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WeWork's Ryan Bennett on blazing the trail for shared workspace in India
Ryan Bennett

The concept of co-working is simple yet it was the bold initiative of WeWork that made ventures realise the real potential of the idea. Ryan Bennett, CWeO, (Chief WeWork Executive Officer), WeWork in India had taken up the reins of Indian operations in November 2017. The company plans to commission more locations in Mumbai, Bangalore and Delhi and has ambitious plans to enter Chennai, Hyderabad and Pune next year. Ryan has been forging ahead with his vision and has been instrumental in offering WeWork a definite competitive edge over other niche players.

Ryan Bennett shares the future strategies for his India business given the differences between the US market and understanding the challenges or benefits that prevail.

What is the USP of innovative office culture that WeWork is working hard to usher in?

Ryan: People are moving to cities, seeking community, purpose, and the opportunity to create their life’s work. There has been a macro shift toward a new way of working and living—people are focused on meaningful connections and being part of something greater than themselves. WeWork is redefining success as measured by personal fulfilment, not just the bottom line. We offer a platform for creators, entrepreneurs and businesses of all sizes to collaborate, innovate, and follow their passions. We provide the space, services and community (both offline and online) for all our members to collaborate and grow their businesses to the maximum potential. WeWork takes care of all the basics -- beautiful, functional space, Wi-Fi, office management, thereby freeing members to do what they love. However, we also connect people with similar interests and businesses, from cities all over the globe, and provide a community of 248,000 members no matter where you go or grow.

We have an exclusive WeWork Member Network App which is available on iOS and Android that gets updated hourly with our social feeds and events; it lets members connect and work virtually with other members around the world. There is a member based in Philadelphia who ended up doing business with another member who works out of our Singapore location. This is an example of how this online network via the app helps members build relationships and breakthrough the silos.

We are reimagining a traditional workspace and transforming buildings into dynamic environments for creativity focus, and connection.

Have you succeeded in changing the conventional mindset of clients who are new to this co-working concept?

Ryan: Companies of all sizes are beginning to understand that their employees need spaces and connections that empower them to collaborate and innovate. As a result, the demand for our space, community, and services from multinational corporations is increasing at an exponential rate. We believe we’re only scratching the surface of meeting this demand, and we see a huge opportunity for growth in India.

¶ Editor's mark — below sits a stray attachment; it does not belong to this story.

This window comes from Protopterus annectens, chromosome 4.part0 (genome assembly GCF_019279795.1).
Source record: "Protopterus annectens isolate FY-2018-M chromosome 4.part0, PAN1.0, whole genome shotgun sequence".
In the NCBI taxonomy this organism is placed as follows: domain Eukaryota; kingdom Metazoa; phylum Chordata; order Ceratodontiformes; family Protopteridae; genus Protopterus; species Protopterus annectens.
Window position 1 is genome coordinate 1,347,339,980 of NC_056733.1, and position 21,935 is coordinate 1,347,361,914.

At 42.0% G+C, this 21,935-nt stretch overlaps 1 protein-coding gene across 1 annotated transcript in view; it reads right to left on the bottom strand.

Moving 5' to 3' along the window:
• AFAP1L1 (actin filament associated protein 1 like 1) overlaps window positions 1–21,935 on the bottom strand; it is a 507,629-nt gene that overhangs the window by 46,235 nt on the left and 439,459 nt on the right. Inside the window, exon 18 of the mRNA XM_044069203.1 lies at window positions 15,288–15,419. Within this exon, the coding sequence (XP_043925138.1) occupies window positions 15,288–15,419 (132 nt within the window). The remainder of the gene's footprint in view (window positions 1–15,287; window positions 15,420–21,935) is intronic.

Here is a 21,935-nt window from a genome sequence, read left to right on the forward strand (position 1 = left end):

We are incredibly excited to continue our expansion across India, particularly in Bengaluru, Mumbai and Delhi - NCR this year and we look forward to providing many more members with space, community, and services they need to learn, network, grow and expand.

Has the local business ecosystem enthusiastically adopted your office concept?

Ryan: We build a vibrant neighbourhood and create synergies from the local enterprises around WeWork locations, this helps us in creating opportunities for our We community while boosting local business and innovation.

We are the perfect place to start for Indian companies looking to grow their businesses abroad. This exchange and building of community will nurture India’s growth on the global map. Being able to provide people space where we enable them to work on projects that they are passionate about and work hard to bring their ideas to life is the most significant success for us. Our members are diverse from freelancers, to start-ups, to large enterprises making this a workplace like no other. In fact, we have close to 45% large enterprises that are WeWork members, and they are realising that we not only solve their real estate requirements by offering space but offer a space that has energy, enrich their culture, enhance employee satisfaction and improve retention. While WeWork’s community in India home to global enterprises -- such as Microsoft, Jaguar Land Rover, GoDaddy among others there are a lot of SMEs such as Miller & Camron, Megshala (NGO), AA Hospitality and Get Gorgeous across our three locations.

What kind of competition have you been experiencing in India?

Ryan: While it is only natural that the market becomes more saturated for such a fast-growing industry, we do not consider ourselves as a co-working company; our competition is with the traditional real estate. We are more than just space; we are a global platform for creators that help people to create a life, not just a living. We are disrupting the traditional real estate market and building a community of forward-thinking entrepreneurs, SMEs and large enterprises and, using technology and our spaces to bring people together. We transform buildings into dynamic environments for creativity, focus, and collaboration.

Physical spaces are just one of the services that we provide to our members, and importantly we bring a vibrant community where you can see people making connections over coffee and collaborating over business ideas—70% members collaborate with each other, 50% do business with each other. With technological advancement, people spend less time getting connected in real life, but we want to bring real people in real life to get connected, we believe together, we are better. At WeWork, how to get people more connected how to provide best experiences to them, how to help them grow their business, these things are what we focus on.